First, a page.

Hope everyone had a productive International Woman's Day! While you no doubt discovered the many ways that people around the world celebrated, including the awesome release of Planninctorock's record Misogyny Drop Dead, one item that is worth celebrating is the recent development in the battle against AIDS. The apparent cure of a baby born with HIV made international headlines around the world, sparking speculation that a more widespread cure might not be too far off. However, experts agree that while science has come closer to this triumph, we shouldn't be too quick to celebrate, nor lay off the initiatives that work to prevent the virus altogether.
In honour of IWD, the International Partnership for Microbicides (IPM) launched a short video on the subject that's well worth a watch. The short includes interviews with some of the people fighting the battle against this epidemic who stress the need for female-controlled HIV prevention tools.
One of the health tools that IPM is currently working on is an ARV-based vaginal microbicide ring which would ultimately provide a more discreet option for women to protect themselves from HIV prevention (it's currently in Phase III of its testing; results are expected in 2015). According to IPM's CEO, Dr. Zeda Rosenberg, the ring "slowly releases the ARV drug dapivirine over time to provide monthly protection against HIV." And if it's found to be safe and effective then, "IPM will seek regulatory approval and help ensure women in developing countries have access to it as soon as possible".
Recently, we had a chance to ask Dr. Rosenberg a few questions on the video, Real Voices, and the continuing fight against HIV:
How have researchers, like the ones featured in Real Voices, reacted to the recent development of the baby who was apparently cured of HIV?
Any news of a potential cure for HIV is reason to celebrate and commit to ongoing investment in research. This news is heartening, and more research is needed to understand its implications for the HIV prevention and treatment fields.
Forbes recently published a piece on another aspect that's critical to ending the AIDS epidemic. Any thoughts?
Mr. Sidibé's piece in Forbes highlights a critical element of the fight against HIV -- ending violence against women. As he notes, women often are unable to protect themselves from HIV for various reasons, including the threat of sexual violence. Ending violence and discrimination against women is not only a human rights imperative, but also a public health priority because it fuels the HIV epidemic. While microbicides won't end the violence that far too many women face, discreet, female-controlled, and long-acting prevention tools may help give women the ability to protect themselves from HIV when negotiating for condom use isn't practical or possible.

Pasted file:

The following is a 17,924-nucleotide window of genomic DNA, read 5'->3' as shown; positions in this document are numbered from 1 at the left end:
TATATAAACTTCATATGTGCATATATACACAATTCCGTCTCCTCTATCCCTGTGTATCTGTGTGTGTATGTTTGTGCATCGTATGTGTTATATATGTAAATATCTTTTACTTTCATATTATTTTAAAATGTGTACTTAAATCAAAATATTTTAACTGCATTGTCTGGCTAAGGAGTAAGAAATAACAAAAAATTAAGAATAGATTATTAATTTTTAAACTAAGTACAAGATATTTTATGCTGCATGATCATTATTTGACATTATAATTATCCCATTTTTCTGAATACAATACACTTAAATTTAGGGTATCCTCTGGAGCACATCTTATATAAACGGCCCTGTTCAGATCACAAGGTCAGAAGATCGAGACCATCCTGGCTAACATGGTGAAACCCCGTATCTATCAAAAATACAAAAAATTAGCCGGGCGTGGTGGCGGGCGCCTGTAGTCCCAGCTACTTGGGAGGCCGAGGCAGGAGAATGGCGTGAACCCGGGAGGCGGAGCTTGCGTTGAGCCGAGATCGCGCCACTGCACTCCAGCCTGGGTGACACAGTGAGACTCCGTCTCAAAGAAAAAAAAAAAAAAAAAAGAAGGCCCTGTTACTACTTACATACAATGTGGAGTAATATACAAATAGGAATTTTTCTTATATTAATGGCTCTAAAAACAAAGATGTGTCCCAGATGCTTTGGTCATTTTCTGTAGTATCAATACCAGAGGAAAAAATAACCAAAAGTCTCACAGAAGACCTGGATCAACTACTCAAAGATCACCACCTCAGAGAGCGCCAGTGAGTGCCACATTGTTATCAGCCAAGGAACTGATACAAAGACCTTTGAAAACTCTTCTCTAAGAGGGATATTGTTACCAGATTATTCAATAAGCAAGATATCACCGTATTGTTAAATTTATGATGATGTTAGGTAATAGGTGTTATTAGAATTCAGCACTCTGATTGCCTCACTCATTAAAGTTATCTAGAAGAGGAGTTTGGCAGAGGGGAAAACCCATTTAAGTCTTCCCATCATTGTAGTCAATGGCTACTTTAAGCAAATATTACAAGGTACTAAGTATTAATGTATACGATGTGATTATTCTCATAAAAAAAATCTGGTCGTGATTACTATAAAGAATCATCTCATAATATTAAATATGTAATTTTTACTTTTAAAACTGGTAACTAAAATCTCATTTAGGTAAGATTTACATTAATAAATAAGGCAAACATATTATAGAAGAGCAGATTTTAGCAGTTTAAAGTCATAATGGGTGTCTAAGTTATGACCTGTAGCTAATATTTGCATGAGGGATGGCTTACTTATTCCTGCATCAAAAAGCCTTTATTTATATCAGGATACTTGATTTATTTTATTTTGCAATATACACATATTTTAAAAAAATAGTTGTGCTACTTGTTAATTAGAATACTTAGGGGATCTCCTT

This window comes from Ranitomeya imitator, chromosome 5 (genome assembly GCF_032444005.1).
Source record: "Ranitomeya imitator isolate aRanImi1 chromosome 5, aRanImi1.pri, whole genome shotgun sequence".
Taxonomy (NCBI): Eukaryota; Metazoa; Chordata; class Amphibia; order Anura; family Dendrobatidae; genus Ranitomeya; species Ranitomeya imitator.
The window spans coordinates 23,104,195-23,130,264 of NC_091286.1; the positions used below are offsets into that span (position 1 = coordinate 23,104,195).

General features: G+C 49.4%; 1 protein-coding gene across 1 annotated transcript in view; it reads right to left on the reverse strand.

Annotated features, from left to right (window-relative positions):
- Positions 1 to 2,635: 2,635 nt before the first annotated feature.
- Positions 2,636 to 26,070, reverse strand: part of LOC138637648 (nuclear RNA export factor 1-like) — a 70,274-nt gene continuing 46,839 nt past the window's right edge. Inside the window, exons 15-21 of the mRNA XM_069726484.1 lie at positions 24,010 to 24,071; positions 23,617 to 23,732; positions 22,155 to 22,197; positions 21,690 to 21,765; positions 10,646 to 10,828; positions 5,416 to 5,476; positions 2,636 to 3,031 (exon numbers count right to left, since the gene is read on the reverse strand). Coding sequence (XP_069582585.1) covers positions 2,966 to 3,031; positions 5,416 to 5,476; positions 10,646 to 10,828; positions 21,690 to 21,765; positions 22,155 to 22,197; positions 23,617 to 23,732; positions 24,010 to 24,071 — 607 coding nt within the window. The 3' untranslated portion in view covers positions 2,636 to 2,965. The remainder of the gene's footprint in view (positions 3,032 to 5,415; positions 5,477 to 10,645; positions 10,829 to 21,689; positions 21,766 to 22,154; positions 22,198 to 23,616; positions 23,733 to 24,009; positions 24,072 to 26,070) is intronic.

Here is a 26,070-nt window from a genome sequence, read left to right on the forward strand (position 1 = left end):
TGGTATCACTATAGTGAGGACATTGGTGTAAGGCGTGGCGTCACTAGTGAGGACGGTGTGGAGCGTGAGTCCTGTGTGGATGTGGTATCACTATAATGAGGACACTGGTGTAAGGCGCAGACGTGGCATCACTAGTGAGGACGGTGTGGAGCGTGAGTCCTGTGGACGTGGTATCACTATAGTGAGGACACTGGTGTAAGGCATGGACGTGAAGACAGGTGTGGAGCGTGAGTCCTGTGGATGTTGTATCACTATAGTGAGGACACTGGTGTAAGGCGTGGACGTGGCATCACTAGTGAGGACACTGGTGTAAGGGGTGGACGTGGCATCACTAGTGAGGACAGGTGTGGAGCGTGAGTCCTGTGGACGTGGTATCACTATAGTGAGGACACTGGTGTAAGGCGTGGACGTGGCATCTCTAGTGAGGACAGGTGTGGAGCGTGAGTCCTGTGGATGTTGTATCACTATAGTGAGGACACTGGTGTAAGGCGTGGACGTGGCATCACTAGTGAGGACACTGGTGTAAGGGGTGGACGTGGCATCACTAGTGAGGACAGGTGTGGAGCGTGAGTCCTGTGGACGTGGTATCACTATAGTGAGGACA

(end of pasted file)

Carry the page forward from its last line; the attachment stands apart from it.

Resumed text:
What can readers do to help?
Education is a powerful tool. IPM encourages readers to share Real Voices with family, friends, and colleagues and learn more about HIV prevention research by visiting the website, Twitter, and Facebook pages.
Only one quarter of the 1.1 million people with HIV have their condition under control, where "under control" means the virus has been suppressed, according to a report released this summer by the Centers for Disease Control and Prevention. CORRECTION: The first sentence has been reworded to more accurately reflect the number of people with HIV.
Even though two men were, for a time, able to go off antiretrovirals because their HIV had been reduced to undetectable levels after receiving bone marrow transplants, the HIV eventually returned in the men, according to news reports. In 2012, the news of the men’s undetectable HIV levels made headlines. The men, who were both HIV positive and taking antiretroviral drugs, had received bone marrow transplants for Hodgkin’s lymphoma. They had received the transplants while they were also taking the antiretroviral medication. However, in late 2013, preliminary results showed that the HIV had returned. This slide has been updated to note more recent developments related to the procedure.